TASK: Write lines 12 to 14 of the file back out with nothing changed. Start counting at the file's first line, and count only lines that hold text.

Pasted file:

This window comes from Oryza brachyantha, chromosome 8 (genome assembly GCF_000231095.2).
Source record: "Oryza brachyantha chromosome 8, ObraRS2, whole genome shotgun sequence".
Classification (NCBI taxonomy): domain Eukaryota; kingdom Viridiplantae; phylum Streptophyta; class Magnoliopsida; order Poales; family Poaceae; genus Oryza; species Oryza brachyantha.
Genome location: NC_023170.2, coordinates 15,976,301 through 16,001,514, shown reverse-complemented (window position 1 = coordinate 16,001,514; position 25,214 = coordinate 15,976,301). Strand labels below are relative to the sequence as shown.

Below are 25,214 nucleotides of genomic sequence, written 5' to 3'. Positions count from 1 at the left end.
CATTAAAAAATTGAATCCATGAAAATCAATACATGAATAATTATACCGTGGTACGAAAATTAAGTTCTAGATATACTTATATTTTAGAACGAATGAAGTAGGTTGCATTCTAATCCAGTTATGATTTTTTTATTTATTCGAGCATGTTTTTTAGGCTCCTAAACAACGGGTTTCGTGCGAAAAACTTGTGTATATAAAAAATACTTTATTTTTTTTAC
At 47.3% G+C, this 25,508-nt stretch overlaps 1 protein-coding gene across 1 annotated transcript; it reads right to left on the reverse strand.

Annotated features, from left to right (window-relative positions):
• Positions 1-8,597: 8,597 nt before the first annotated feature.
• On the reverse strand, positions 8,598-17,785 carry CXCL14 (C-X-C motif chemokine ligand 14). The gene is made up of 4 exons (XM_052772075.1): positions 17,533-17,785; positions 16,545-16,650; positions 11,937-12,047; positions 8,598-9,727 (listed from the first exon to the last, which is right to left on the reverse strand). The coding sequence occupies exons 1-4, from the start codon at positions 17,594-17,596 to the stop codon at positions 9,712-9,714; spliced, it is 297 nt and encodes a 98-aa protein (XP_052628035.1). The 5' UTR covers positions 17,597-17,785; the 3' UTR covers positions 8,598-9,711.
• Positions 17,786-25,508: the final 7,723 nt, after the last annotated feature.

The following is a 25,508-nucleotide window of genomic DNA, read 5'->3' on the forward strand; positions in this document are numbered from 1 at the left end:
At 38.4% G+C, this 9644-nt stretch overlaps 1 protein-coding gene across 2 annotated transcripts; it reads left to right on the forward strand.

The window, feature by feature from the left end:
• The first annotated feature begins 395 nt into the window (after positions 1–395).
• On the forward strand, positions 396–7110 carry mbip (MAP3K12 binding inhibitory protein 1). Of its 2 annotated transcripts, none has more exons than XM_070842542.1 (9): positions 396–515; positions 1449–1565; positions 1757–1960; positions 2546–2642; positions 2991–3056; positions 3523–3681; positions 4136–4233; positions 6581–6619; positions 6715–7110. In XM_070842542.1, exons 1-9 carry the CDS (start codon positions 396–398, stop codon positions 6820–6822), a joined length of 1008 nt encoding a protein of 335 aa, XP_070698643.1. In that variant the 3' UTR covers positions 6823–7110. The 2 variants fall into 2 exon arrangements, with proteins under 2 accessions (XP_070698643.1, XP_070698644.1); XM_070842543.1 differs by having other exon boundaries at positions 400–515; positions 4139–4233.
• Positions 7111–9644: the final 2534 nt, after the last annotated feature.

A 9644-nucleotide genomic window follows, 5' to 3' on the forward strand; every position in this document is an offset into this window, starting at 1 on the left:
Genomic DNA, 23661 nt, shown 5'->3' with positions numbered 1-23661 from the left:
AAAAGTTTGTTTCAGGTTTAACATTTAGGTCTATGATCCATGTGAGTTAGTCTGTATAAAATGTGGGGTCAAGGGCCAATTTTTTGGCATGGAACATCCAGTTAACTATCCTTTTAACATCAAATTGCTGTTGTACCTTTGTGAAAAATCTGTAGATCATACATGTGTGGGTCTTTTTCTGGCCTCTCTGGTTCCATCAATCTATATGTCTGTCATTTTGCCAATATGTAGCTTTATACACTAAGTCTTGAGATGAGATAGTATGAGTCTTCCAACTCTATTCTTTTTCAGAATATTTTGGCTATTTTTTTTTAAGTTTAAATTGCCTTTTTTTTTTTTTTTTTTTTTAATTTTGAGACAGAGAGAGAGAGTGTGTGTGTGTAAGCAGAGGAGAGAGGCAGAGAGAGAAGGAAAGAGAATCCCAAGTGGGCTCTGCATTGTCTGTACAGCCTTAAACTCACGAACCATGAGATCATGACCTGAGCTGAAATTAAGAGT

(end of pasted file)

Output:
The following is a 25,508-nucleotide window of genomic DNA, read 5'->3' on the forward strand; positions in this document are numbered from 1 at the left end:
At 38.4% G+C, this 9644-nt stretch overlaps 1 protein-coding gene across 2 annotated transcripts; it reads left to right on the forward strand.

The window, feature by feature from the left end: